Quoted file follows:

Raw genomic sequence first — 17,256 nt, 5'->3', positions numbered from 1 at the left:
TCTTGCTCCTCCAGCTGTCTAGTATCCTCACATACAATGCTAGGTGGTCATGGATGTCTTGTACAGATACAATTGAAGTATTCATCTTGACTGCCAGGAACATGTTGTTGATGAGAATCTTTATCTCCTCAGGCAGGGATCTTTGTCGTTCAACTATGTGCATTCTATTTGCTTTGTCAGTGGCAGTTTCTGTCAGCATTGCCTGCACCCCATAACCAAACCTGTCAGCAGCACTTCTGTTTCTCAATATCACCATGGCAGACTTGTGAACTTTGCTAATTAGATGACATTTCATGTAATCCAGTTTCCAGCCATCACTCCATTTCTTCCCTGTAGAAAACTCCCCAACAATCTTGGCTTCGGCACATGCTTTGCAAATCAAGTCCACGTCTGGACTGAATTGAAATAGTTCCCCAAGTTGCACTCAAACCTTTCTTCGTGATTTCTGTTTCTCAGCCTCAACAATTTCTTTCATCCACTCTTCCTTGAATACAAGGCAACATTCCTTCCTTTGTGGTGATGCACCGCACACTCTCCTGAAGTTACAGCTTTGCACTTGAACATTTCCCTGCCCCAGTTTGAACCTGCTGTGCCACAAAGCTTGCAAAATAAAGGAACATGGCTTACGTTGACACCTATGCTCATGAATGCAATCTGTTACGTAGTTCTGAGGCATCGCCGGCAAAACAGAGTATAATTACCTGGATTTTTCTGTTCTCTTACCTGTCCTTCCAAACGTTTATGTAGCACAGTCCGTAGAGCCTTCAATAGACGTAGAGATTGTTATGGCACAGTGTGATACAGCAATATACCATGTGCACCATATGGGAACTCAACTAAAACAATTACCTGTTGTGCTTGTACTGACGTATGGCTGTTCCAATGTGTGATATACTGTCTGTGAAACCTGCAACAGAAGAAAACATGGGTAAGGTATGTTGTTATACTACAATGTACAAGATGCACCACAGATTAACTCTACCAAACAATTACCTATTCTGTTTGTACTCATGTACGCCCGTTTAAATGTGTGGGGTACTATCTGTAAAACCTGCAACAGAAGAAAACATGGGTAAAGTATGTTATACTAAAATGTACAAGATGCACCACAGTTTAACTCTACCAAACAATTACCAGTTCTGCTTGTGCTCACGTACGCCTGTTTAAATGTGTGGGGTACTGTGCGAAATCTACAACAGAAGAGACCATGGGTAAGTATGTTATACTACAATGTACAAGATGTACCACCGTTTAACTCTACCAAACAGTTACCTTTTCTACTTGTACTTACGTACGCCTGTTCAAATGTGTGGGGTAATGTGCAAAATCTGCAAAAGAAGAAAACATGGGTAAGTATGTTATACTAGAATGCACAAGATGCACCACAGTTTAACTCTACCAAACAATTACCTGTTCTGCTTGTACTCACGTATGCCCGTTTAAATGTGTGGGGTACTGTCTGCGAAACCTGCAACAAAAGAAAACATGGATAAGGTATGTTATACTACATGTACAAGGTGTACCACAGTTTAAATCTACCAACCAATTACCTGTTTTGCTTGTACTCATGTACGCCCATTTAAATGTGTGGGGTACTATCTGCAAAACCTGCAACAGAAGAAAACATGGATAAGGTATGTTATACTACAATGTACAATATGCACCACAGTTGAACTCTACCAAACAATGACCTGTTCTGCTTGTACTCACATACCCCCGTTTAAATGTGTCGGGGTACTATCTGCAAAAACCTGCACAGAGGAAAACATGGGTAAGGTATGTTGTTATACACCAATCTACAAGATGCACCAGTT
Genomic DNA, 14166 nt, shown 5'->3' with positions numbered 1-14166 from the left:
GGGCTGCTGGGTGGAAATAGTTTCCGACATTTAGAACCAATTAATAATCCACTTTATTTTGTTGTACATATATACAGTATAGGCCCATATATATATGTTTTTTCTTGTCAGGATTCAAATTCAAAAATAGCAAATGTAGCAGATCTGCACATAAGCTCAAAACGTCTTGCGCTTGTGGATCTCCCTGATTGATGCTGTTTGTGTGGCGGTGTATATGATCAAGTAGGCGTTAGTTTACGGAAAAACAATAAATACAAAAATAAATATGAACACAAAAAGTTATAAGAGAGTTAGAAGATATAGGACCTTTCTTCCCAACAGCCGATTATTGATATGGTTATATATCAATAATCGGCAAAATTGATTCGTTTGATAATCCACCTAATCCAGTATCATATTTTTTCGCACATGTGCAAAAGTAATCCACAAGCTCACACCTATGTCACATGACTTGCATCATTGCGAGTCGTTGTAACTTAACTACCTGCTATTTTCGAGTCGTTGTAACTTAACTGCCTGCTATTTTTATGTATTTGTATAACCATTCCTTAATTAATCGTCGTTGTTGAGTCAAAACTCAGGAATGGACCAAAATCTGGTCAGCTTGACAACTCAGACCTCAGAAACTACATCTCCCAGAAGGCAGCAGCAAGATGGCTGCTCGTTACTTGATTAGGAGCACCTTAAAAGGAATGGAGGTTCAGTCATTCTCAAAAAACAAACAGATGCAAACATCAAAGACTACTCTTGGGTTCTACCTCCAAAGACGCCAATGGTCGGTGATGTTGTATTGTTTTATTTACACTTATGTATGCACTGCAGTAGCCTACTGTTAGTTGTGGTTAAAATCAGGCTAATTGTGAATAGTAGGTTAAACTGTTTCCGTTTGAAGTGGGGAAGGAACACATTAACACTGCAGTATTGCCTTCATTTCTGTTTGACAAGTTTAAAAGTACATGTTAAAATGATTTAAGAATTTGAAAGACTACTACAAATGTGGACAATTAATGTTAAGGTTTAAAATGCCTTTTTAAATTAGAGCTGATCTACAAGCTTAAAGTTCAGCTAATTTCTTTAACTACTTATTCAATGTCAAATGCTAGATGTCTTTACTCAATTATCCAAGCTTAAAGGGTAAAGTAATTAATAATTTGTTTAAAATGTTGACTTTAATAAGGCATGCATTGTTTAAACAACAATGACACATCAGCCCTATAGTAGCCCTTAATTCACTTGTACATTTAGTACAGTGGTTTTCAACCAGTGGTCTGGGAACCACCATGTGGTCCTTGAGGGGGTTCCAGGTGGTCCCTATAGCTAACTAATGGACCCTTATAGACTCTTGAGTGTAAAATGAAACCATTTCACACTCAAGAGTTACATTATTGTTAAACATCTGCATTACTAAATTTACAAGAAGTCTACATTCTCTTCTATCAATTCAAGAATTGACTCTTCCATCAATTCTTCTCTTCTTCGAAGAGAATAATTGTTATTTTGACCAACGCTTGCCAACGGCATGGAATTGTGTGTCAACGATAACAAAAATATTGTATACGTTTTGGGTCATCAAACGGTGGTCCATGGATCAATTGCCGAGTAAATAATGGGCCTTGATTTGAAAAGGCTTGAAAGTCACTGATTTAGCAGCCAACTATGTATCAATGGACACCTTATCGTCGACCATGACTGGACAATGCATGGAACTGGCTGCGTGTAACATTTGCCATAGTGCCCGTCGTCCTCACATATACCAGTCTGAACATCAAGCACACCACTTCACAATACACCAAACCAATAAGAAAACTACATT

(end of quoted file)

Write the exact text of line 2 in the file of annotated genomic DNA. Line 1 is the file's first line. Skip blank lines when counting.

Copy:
TCTTGCTCCTCCAGCTGTCTAGTATCCTCACATACAATGCTAGGTGGTCATGGATGTCTTGTACAGATACAATTGAAGTATTCATCTTGACTGCCAGGAACATGTTGTTGATGAGAATCTTTATCTCCTCAGGCAGGGATCTTTGTCGTTCAACTATGTGCATTCTATTTGCTTTGTCAGTGGCAGTTTCTGTCAGCATTGCCTGCACCCCATAACCAAACCTGTCAGCAGCACTTCTGTTTCTCAATATCACCATGGCAGACTTGTGAACTTTGCTAATTAGATGACATTTCATGTAATCCAGTTTCCAGCCATCACTCCATTTCTTCCCTGTAGAAAACTCCCCAACAATCTTGGCTTCGGCACATGCTTTGCAAATCAAGTCCACGTCTGGACTGAATTGAAATAGTTCCCCAAGTTGCACTCAAACCTTTCTTCGTGATTTCTGTTTCTCAGCCTCAACAATTTCTTTCATCCACTCTTCCTTGAATACAAGGCAACATTCCTTCCTTTGTGGTGATGCACCGCACACTCTCCTGAAGTTACAGCTTTGCACTTGAACATTTCCCTGCCCCAGTTTGAACCTGCTGTGCCACAAAGCTTGCAAAATAAAGGAACATGGCTTACGTTGACACCTATGCTCATGAATGCAATCTGTTACGTAGTTCTGAGGCATCGCCGGCAAAACAGAGTATAATTACCTGGATTTTTCTGTTCTCTTACCTGTCCTTCCAAACGTTTATGTAGCACAGTCCGTAGAGCCTTCAATAGACGTAGAGATTGTTATGGCACAGTGTGATACAGCAATATACCATGTGCACCATATGGGAACTCAACTAAAACAATTACCTGTTGTGCTTGTACTGACGTATGGCTGTTCCAATGTGTGATATACTGTCTGTGAAACCTGCAACAGAAGAAAACATGGGTAAGGTATGTTGTTATACTACAATGTACAAGATGCACCACAGATTAACTCTACCAAACAATTACCTATTCTGTTTGTACTCATGTACGCCCGTTTAAATGTGTGGGGTACTATCTGTAAAACCTGCAACAGAAGAAAACATGGGTAAAGTATGTTATACTAAAATGTACAAGATGCACCACAGTTTAACTCTACCAAACAATTACCAGTTCTGCTTGTGCTCACGTACGCCTGTTTAAATGTGTGGGGTACTGTGCGAAATCTACAACAGAAGAGACCATGGGTAAGTATGTTATACTACAATGTACAAGATGTACCACCGTTTAACTCTACCAAACAGTTACCTTTTCTACTTGTACTTACGTACGCCTGTTCAAATGTGTGGGGTAATGTGCAAAATCTGCAAAAGAAGAAAACATGGGTAAGTATGTTATACTAGAATGCACAAGATGCACCACAGTTTAACTCTACCAAACAATTACCTGTTCTGCTTGTACTCACGTATGCCCGTTTAAATGTGTGGGGTACTGTCTGCGAAACCTGCAACAAAAGAAAACATGGATAAGGTATGTTATACTACATGTACAAGGTGTACCACAGTTTAAATCTACCAACCAATTACCTGTTTTGCTTGTACTCATGTACGCCCATTTAAATGTGTGGGGTACTATCTGCAAAACCTGCAACAGAAGAAAACATGGATAAGGTATGTTATACTACAATGTACAATATGCACCACAGTTGAACTCTACCAAACAATGACCTGTTCTGCTTGTACTCACATACCCCCGTTTAAATGTGTCGGGGTACTATCTGCAAAAACCTGCACAGAGGAAAACATGGGTAAGGTATGTTGTTATACACCAATCTACAAGATGCACCAGTT